Norma Small is helping to reinvigorate a ministry through which nurses and others promote good health.
The retired registered nurse with the Army Nurse Corps was one of the founders and leaders of the Pennsylvania Laurel Mountains Health Ministry Association, which was formed 20 years ago to serve the Johnstown region.
Small remains a leader in the association, which is holding a conference Oct. 11 at St. Francis University, Loretto, to reignite a passion for the ministry.
The conference is titled Changes in the Health Care System and the Role of Faith Communities.
It will be held from 8 a.m. to 3:30 p.m. in the DiSepio Institute for Rural Health and Wellness.
Small, who has a master’s degree in nursing, will be among the speakers.
In every faith, part of the belief is that you should keep yourself healthy through exercise and diet and by caring for and encouraging others to be healthy, the Johnstown woman said.
“The conference will be a way to promote health ministries in congregations and to provide a support network for those interested in having a health ministry,” she said. “It has been well received by all faiths in the Johnstown region.”
Small said she is pleased that St. Francis is working to promote the concept of a health ministry.
“It’s a university setting and that’s where it should be because health care professionals, clergy and others need continuing education to be able to provide the ever-changing health care in the community through the ministry,” she said.
With the changes in health care delivery through the federal Affordable Health Care Act, it’s even more important that the faith community be involved in promoting a healthy body, mind and spirit, said Small, who started teaching nursing at Georgetown University, Washington, D.C., after retiring from the Army Nurse Corps in 1978.
Small became involved in the health ministry concept in the late 1970s, when her pastor at the Sixth Presbyterian Church in Washington, the Rev. Dr. Abigail Evans, talked to her about starting health ministries.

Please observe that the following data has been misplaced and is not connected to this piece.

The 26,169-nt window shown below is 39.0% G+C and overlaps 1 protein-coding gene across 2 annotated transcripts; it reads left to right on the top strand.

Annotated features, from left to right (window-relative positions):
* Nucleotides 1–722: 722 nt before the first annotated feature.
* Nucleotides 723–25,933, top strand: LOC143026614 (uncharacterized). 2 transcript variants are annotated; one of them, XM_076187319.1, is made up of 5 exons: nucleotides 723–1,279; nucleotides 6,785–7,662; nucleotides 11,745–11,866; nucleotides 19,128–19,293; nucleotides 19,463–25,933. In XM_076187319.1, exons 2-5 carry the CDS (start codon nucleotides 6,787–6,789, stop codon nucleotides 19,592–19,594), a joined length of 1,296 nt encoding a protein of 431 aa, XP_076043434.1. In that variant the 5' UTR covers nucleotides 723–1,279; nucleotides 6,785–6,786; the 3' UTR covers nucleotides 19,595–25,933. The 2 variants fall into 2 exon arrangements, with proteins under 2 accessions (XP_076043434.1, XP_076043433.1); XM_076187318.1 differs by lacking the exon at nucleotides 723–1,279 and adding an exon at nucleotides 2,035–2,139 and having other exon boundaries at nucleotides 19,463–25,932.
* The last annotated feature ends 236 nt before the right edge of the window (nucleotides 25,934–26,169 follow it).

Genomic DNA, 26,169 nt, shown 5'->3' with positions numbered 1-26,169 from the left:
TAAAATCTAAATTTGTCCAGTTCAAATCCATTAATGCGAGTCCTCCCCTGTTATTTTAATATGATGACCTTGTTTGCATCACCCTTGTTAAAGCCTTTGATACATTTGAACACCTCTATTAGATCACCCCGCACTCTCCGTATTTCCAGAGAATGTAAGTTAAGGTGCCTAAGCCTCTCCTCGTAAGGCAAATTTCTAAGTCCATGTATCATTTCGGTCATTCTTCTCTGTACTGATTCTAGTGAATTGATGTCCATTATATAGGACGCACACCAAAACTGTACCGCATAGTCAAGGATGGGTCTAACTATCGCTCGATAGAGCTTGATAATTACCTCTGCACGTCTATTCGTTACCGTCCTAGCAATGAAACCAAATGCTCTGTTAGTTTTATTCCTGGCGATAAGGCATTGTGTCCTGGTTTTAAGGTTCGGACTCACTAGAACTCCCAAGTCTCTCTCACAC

Small and Evans, who will be the keynote speaker at the Oct. 11 conference, learned that a pastor in Chicago had the same idea and went to one of his conferences.
The concept started to spread nationally, she said.
Small said that when she retired from teaching and returned to her native Johnstown in 1994, the former Mercy Hospital and a Methodist pastor asked her to help start a health ministry in Johnstown.
“It took off,” she said about the ministry.
Over the past two years, as people originally involved with the ministries association started to retire, interest faded, she said.
“Now we are looking toward St. Francis University to give the program a boost,” she said.
For her efforts, Small is the Person of the Week.
Cindy Drenning, assistant professor of nursing at St. Francis and one of the organizers of the conference, said Small has been a leader in nursing and the health ministry movement over the years.
“She remains active in moving forward the issue of the role of faith communities in health and wellness,” said Drenning, a health ministry nurse at the First United Methodist Church in Hollidaysburg.
For information about the conference and to register, call 472-3923 or visit www.cermusa.francis.edu/faithandhealthconf. The registration deadline is Friday.
Frank Sojak is a reporter for The Tribune-Democrat. Follow him on Twitter at twitter.com/FrankNews10.
Tribune-Democrat editors select a Person of the Week from nominations made by readers. To nominate someone, call 532-5058, 24 hours a day.